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Embossing refers to creating images that are raised and slightly textured on cardstock, a thick type of paper. When choosing an embossing stamp, the artist should consider what kind of embossing technique he or she wants to use. The artist should also consider how much time he or she wants to spend on a project. Embossing intricate designs is often painstaking and time-consuming. Considering these two factors should help the artist narrow down the myriad of stamp designs available in the modern crafting market.
There are two basic types of embossing techniques: wet and dry. Wet embossing involves coating a stamp in embossing ink, stamping the image onto paper and sprinkling embossing powder on top. The artist heats the powder, which fuses it into a shiny, raised design. The simplest technique for dry embossing involves stamping an image onto a piece of cardstock, then placing the image face-down on a light desk. The artist then uses a stylus to trace the image and give it texture.
Choosing an embossing stamp for wet embossing often depends on the artist’s experience. Beginners should typically choose an embossing stamp with a relatively blocky, simple design. Hearts, thick letters, geometric shapes, animal silhouettes, and cameos all typically work well. Embossing ink is often thicker than ordinary stamping ink, meaning it is more likely to clump around the edges of the image. The simpler the image, the less chance that any fine lines or intricate details will be lost in the final product.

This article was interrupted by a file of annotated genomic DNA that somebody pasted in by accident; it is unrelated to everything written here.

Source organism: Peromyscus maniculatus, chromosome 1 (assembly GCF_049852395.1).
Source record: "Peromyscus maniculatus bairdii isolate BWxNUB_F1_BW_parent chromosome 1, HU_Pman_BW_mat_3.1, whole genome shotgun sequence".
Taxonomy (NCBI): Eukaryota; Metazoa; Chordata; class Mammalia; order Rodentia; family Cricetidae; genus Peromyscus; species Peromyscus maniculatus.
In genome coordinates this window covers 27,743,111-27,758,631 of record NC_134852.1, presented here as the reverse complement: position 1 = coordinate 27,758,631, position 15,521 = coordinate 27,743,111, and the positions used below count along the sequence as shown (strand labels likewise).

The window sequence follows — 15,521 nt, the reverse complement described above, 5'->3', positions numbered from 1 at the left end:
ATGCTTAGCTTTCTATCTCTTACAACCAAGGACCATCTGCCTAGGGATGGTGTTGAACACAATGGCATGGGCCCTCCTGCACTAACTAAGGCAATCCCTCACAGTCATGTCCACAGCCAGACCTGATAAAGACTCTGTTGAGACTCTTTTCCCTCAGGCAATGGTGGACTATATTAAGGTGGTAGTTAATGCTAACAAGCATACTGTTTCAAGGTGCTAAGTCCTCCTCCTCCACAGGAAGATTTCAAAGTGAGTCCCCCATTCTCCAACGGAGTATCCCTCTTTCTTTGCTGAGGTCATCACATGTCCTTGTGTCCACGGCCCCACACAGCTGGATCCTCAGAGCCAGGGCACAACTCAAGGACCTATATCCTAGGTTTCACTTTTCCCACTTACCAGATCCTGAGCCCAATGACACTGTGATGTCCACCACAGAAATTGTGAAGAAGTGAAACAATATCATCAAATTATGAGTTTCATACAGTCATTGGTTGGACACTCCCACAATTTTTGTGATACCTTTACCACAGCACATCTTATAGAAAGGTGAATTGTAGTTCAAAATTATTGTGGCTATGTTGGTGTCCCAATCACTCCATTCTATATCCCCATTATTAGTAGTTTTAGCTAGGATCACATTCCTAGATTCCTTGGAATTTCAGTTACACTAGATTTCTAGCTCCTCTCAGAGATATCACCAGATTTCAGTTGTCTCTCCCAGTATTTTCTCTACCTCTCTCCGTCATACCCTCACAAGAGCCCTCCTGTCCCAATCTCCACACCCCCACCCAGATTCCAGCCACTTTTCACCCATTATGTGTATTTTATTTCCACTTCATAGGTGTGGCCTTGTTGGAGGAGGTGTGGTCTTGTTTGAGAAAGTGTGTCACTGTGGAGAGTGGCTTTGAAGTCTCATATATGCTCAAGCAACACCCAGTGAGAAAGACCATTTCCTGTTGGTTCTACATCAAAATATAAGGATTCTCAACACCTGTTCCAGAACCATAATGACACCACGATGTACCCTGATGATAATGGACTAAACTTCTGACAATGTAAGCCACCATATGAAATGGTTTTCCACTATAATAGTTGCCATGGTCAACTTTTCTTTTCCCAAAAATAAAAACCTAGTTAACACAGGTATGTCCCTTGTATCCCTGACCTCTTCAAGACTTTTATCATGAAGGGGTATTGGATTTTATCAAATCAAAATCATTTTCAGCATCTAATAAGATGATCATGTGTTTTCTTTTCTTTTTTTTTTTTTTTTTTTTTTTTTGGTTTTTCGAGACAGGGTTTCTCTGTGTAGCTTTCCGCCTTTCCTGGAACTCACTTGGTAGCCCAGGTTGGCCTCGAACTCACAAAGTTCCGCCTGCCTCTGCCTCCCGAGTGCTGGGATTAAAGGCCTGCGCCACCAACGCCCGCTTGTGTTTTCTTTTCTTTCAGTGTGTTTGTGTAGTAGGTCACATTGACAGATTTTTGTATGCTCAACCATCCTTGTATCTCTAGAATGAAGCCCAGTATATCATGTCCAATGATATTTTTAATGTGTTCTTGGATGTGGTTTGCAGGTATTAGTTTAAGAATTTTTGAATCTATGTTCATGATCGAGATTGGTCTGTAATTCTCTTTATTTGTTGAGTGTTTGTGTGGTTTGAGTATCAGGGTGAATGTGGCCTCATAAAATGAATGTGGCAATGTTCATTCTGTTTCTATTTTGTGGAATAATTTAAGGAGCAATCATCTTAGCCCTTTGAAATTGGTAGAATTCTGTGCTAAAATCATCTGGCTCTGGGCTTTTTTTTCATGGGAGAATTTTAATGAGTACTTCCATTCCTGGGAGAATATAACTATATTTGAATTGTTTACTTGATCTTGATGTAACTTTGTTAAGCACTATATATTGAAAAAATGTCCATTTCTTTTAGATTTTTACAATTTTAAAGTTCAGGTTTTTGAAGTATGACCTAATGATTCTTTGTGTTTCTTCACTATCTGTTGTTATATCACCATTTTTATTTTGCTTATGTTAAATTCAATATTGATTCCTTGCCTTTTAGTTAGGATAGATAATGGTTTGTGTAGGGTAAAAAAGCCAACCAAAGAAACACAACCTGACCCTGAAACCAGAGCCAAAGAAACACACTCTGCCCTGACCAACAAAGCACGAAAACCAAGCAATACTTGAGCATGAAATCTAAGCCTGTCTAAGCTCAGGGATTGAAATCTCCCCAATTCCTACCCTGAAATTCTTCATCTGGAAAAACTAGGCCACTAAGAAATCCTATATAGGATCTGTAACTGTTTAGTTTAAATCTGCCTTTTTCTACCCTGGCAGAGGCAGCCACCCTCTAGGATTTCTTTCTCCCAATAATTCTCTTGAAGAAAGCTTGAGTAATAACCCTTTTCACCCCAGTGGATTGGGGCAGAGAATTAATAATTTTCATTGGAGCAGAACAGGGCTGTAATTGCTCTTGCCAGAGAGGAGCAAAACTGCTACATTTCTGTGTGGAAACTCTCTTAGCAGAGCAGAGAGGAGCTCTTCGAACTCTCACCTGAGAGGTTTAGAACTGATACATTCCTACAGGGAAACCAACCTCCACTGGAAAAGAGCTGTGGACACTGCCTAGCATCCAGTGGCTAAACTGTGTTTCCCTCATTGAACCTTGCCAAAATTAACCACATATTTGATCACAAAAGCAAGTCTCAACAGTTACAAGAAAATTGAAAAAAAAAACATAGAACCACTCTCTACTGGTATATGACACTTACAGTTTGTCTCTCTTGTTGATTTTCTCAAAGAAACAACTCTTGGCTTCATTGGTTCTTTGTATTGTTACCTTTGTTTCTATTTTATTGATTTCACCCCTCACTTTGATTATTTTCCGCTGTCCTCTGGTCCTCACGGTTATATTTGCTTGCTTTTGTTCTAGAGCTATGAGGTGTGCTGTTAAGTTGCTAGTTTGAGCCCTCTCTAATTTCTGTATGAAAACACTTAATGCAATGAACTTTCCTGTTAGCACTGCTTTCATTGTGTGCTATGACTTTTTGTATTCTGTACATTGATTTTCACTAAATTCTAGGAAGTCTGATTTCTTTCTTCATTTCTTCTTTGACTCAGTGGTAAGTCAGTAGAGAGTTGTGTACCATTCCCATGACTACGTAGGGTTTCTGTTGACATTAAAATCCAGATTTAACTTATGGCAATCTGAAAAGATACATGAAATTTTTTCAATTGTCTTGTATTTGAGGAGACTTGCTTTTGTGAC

More experienced artists may choose more complicated designs, but should still avoid designs with very small or interlocking details. For instance, broad Celtic knots should work well, but a woodcut design might be a poor choice. A lacy design with lots of openwork details could be beautiful, but a delicate filigree might end up being blurry. The reason for this is that the fused embossing powder often ends up making lines appear thicker than they did on the embossing stamp itself. The powder might run together as it fuses, obscuring intersecting lines and delicate facial details.
Those choosing the dry method usually have more choices when it comes to embossing stamp designs. These artists may choose any stamp they like, as long as they block off plenty of time to finish the project. The simplest method of dry embossing involves the above method of stamping the image onto cardstock and viewing it on a light desk. This lighted desk allows the artist to view the image and trace it from the back with a stylus. When the artist flips the finished product over, the lines of the stamped image should be raised.
Simple designs, such as those described for wet embossing, take much less time to trace than intricate designs. Beginners may want to practice on flowers, leaves, and animals before moving on to stippled buildings and human images. Embossing stamp designs for these projects may be as complicated as the artist likes, as long as he or she has the patience to trace tiny details.
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